Quantum computing performs new operations on data or operations outside standard models of computation. We look at IBM’s quantum computing technology.
2IBM 5-Qubit Processor
IBM scientists have achieved a further advance by combining 5 qubits in the lattice architecture, which demonstrates a key operation known as a parity measurement—the basis of many quantum error-correction protocols.
3IBM Makes Quantum Computing Available on IBM Cloud
IBM Quantum Computing Scientist Jay Gambetta uses a tablet to interact with the IBM Quantum Experience, the first quantum computing platform delivered via the IBM Cloud at the company’s T. J. Watson Research Center in Yorktown, N.Y.
4Inside an IBM Dilution Refrigerator
The gold-colored coaxial cables are used to send inputs and outputs from inside the fridge.
5Preparing a Quantum Computing Experiment
IBM researchers load up the hardware inside a dilution refrigerator that is home to the 5-qubit device.
6IBM Quantum Experience
IBM Quantum Computing Research Scientist Antonio Corcoles uses the IBM Quantum Experience on a tablet in the IBM Quantum Lab that shows an open dilution refrigerator.
7Screen Shot of IBM Quantum Experience
Here is an image of Grover’s search algorithm (a quantum database search algorithm) in the composer. A universal quantum computer can be programmed to perform any computing task and will be exponentially faster than classical computers for a number of important applications for science and business.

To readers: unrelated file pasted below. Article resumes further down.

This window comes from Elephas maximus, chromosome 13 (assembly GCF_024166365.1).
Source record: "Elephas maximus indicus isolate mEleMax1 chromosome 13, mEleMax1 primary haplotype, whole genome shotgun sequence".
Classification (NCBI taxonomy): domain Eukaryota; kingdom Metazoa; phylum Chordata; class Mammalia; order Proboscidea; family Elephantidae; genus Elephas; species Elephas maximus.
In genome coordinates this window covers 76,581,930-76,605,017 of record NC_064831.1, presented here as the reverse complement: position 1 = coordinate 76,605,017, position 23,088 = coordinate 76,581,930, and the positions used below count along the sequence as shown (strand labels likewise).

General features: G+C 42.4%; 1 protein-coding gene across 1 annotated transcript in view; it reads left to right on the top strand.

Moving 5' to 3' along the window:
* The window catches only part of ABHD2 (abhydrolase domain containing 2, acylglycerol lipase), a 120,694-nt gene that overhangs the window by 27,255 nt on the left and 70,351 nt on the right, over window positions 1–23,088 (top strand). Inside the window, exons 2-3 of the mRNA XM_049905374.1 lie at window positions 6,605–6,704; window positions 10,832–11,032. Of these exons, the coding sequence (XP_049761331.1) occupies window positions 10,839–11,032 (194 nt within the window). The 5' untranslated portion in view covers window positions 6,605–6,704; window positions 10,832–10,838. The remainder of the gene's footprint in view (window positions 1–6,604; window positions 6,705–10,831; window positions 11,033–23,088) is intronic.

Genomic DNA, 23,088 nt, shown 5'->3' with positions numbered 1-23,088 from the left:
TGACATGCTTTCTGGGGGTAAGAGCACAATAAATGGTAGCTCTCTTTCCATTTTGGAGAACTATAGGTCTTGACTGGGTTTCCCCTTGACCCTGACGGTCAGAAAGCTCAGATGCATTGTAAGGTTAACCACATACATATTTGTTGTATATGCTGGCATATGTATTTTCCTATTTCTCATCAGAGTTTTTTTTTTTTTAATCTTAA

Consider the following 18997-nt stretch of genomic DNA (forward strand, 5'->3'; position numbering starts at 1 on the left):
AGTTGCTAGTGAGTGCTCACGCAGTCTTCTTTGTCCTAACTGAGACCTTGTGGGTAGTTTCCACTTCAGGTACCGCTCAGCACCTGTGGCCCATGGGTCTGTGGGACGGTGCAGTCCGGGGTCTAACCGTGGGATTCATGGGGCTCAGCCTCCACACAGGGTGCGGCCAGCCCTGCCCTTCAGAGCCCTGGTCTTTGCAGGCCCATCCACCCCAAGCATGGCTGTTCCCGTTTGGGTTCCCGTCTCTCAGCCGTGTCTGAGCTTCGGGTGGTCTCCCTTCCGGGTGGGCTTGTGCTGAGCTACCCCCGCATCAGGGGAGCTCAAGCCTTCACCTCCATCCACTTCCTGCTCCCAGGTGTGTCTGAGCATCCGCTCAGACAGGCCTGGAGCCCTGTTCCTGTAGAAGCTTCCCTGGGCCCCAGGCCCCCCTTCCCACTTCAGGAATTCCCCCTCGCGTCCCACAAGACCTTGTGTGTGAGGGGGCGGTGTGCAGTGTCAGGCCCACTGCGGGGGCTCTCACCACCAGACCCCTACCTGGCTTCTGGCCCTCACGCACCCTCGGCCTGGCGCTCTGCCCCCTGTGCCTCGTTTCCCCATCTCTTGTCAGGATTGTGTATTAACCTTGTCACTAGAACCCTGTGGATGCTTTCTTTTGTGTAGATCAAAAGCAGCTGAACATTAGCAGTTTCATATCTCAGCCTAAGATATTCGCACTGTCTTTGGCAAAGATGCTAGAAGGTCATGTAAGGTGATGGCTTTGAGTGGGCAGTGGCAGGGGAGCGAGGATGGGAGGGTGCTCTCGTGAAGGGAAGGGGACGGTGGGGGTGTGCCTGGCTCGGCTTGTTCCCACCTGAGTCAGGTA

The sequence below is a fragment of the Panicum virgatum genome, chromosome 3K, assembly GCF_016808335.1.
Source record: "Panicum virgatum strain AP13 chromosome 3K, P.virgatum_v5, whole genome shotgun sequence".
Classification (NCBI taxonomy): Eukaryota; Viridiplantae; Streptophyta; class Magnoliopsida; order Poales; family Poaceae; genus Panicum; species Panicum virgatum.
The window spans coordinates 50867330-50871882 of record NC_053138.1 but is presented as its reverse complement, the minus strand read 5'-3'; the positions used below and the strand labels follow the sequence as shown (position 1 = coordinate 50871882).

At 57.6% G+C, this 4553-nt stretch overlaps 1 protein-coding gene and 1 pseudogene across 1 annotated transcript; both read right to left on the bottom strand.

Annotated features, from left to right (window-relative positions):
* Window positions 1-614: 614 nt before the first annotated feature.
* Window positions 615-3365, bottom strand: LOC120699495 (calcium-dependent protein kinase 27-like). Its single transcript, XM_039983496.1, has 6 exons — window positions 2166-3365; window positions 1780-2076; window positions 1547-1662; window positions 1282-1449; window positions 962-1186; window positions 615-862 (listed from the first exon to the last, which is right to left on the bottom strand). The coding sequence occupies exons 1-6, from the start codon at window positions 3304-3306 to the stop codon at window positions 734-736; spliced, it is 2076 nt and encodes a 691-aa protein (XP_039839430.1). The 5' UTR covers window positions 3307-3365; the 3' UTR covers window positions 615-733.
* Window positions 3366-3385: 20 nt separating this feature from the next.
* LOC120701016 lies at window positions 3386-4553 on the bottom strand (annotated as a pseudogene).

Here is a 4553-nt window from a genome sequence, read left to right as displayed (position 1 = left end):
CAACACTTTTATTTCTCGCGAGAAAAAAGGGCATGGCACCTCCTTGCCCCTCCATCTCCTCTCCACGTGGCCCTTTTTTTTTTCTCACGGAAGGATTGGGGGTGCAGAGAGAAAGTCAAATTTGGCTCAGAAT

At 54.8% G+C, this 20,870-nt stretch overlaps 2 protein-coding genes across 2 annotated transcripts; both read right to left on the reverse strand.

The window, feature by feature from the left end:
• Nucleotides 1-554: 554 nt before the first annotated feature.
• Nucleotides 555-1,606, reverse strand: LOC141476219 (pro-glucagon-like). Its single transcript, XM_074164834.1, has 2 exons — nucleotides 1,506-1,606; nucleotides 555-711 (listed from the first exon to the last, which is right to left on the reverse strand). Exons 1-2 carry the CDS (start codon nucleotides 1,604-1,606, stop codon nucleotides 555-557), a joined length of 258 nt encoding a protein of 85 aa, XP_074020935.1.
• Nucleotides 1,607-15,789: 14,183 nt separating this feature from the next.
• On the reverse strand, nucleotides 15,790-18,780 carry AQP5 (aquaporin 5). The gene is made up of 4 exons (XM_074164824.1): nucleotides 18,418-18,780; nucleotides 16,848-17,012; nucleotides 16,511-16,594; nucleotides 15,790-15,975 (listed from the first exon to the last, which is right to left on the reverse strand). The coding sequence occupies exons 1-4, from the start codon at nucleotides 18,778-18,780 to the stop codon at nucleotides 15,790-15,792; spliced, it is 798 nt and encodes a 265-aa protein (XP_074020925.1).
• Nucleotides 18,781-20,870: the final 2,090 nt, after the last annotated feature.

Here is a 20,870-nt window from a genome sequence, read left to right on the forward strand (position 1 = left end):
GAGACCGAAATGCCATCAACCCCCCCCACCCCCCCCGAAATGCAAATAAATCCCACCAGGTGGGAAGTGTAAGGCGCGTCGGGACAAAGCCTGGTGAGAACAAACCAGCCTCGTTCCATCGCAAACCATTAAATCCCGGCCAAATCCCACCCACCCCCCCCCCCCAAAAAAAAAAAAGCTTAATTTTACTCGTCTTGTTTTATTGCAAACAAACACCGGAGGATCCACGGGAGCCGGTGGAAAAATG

Here is a screen shot of the IBM Quantum Experience User Guide. The cloud-enabled quantum computing platform, called IBM Quantum Experience, will enable users to run algorithms and experiments on IBM’s quantum processor.
9Wave Form Generators inside the IBM Quantum Lab
In the lab, IBM checks the microwave control hardware that generates pulses sent to the quantum processor.
10Inside the IBM Quantum Lab
Here are images of closed dilution refrigerators that are home to superconducting qubits that must be cooled down to almost absolute zero (about -459 degrees Fahrenheit) inside. The temperature inside the refrigerator is coldest at the bottom, where the quantum information is processed.
11Three Types of Quantum Computing
We look at the three known types of quantum computing and their applications, generality and computational power.
IBM Research scientist Jerry Chow conducts a quantum computing experiment at IBM’s Thomas J. Watson Research Center in Yorktown Heights, N.Y. IBM has been focusing on quantum computing research for more than 30 years.
13IBM 4-Qubit Square Circuit
Here’s a look at the layout of IBM’s 4-qubit superconducting quantum bit device announced in 2015. Using a square lattice, IBM is able to detect both types of quantum errors for the first time.
In this photo, IBM scientist Stefan Filipp takes a close look at the dilution refrigerator that will keep qubits at temperatures colder than the deepest parts of outer space.
15IBM Quantum Research Lab
Working with colleagues at IBM’s T.J. Watson Lab in New York, the company’ scientists in Zurich are building their own quantum research lab. Here, IBM scientist Andreas Fuhrer takes a closer look at the cryogenic refrigerator that also will help keep qubits at temperatures colder than the deepest parts of outer space.